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Andrew Fenton

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Everything posted by Andrew Fenton

  1. The SC BBQ book is from the Glovebox series of guides. Still can't find the damn thing, but as I recall, it's a pretty good locator. I don't know the BBQ scene in SC very well: probably the famousest place (and it is very good) is Bessinger's in Charleston. GA barbecue is-- to be completely honest, and because Mrs. Fenton, the gal from Savannah, doesn't read this website-- not so exciting; it's not as distinct as Carolina-style. I like Harold's in Atlanta (it's right across the street from the federal prison! you know that's got to be good...) There are a couple of good places in Savannah as well: Papa's (in a strip mall, of all places) and Wall's. Johnny Harris is pretty good as well. To Varmint's list of eastern NC barbecue, I'll add Parker's in Wilson. Get the fried chicken: it rules. Edited because I hit "post" too early. D'oh!
  2. I've always been sorta scared of the concept of pork roll. (How do you roll pork? What's the role of pork in a pork roll?) I should probably overcome my fears, though. Perhaps psychoanalysis-- or another trip to Weber's-- is in order.
  3. "Viking" restaurants? That is so cool. I wish all buffet restaurants in the US would start calling themselves that! I wanna pretend I'm a Viking when I go out to eat. The problem would be the Monty Python fans: spam spam spam spam...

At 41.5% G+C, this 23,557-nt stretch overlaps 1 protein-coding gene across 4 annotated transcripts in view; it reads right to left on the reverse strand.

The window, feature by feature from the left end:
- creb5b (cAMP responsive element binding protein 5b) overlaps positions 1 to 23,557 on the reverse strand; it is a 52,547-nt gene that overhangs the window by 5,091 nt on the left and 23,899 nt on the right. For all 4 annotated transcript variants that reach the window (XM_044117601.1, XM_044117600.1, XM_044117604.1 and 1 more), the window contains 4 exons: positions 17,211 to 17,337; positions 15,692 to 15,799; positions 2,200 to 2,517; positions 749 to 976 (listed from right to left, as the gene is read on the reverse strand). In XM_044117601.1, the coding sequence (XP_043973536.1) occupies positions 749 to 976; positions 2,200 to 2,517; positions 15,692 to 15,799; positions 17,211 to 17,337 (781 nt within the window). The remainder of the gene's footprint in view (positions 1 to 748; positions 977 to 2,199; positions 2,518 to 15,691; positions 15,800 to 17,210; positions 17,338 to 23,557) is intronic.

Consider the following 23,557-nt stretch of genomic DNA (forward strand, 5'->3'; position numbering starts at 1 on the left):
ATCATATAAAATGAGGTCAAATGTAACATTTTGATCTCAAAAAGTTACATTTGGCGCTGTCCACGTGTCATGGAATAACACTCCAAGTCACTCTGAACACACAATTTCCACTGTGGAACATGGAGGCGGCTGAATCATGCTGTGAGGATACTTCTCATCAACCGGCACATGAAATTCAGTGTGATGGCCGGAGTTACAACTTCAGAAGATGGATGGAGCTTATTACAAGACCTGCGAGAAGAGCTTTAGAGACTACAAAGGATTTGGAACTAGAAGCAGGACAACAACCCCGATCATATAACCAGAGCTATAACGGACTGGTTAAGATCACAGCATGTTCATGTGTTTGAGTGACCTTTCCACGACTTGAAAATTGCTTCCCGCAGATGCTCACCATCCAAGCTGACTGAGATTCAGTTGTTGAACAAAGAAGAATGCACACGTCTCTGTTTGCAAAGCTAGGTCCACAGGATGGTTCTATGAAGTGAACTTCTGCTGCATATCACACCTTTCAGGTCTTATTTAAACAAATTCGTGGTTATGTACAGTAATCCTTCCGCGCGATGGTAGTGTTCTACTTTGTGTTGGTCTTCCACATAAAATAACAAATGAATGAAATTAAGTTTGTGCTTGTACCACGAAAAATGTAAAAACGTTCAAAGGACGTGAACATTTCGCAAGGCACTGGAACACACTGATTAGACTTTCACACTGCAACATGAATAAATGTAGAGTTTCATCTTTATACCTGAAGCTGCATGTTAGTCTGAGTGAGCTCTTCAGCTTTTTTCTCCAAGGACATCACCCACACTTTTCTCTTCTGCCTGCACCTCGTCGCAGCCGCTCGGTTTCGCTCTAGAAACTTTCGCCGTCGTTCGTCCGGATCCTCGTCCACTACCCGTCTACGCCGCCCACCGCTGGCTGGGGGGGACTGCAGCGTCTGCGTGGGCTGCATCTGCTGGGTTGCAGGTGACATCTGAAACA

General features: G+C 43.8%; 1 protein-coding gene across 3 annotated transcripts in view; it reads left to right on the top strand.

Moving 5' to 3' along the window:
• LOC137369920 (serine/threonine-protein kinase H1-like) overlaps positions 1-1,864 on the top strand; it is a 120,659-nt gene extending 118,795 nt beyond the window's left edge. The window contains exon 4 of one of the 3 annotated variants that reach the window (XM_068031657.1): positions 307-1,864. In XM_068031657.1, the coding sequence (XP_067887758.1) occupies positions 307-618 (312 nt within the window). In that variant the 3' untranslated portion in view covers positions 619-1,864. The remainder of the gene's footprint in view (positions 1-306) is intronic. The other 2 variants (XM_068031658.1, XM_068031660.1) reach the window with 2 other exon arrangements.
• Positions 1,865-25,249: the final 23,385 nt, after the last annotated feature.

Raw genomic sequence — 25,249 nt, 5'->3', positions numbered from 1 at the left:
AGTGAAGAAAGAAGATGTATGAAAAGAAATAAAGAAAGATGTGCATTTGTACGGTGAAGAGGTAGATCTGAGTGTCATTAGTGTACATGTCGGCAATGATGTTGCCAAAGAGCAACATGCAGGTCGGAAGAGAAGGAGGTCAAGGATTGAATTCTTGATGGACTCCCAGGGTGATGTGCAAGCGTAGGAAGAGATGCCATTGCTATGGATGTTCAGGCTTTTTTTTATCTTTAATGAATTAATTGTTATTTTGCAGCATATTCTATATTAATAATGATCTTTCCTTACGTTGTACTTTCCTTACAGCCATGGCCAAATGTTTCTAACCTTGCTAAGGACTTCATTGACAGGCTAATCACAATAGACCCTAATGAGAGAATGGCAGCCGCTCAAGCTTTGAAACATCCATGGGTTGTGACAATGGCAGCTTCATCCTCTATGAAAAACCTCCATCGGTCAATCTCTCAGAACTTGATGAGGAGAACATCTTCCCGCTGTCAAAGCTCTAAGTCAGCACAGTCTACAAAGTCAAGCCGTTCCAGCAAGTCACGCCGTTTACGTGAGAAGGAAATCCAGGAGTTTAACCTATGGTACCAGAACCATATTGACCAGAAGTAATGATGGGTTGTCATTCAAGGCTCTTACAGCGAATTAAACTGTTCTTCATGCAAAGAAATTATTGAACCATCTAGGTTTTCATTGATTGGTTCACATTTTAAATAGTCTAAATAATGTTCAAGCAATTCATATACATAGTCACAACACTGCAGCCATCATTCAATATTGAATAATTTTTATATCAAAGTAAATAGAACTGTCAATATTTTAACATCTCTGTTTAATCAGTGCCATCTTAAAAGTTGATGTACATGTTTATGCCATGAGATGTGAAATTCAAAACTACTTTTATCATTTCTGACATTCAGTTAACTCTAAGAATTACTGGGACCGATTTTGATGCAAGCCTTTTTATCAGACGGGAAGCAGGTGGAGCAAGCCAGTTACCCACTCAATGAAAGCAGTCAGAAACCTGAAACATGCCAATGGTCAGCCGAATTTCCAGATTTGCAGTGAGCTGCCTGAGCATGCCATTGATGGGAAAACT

4. So yesterday we made an expedition to the Garden State for some berry picking: headed out to New Egypt and hit the strawberry fields. A couple of hours, lots of bad migrant worker jokes and twenty-five pounds of berries later, we were ALL set for some frosty root beers. And what could have been better than Weber's Drive-In on Route 38? I've driven by, but never driven in before. Clearly a mistake; this is a terrific place. It's perfect for dirty, tired, berry-stained people: you get to eat in your car! They come around and attach a tray to your window! You get to flick your lights on and off for service! They have good hot dogs and hamburgers, and wonderful draft root beer! I have only one regret, and that's not having bought a gallon jug of root beer to take home... but there wouldn't have been much room with all those berries. The place is like a trip back in time: not in an obnoxious, '50s themed diner kind of way, but the real thing, lovingly maintained. You gotta love that.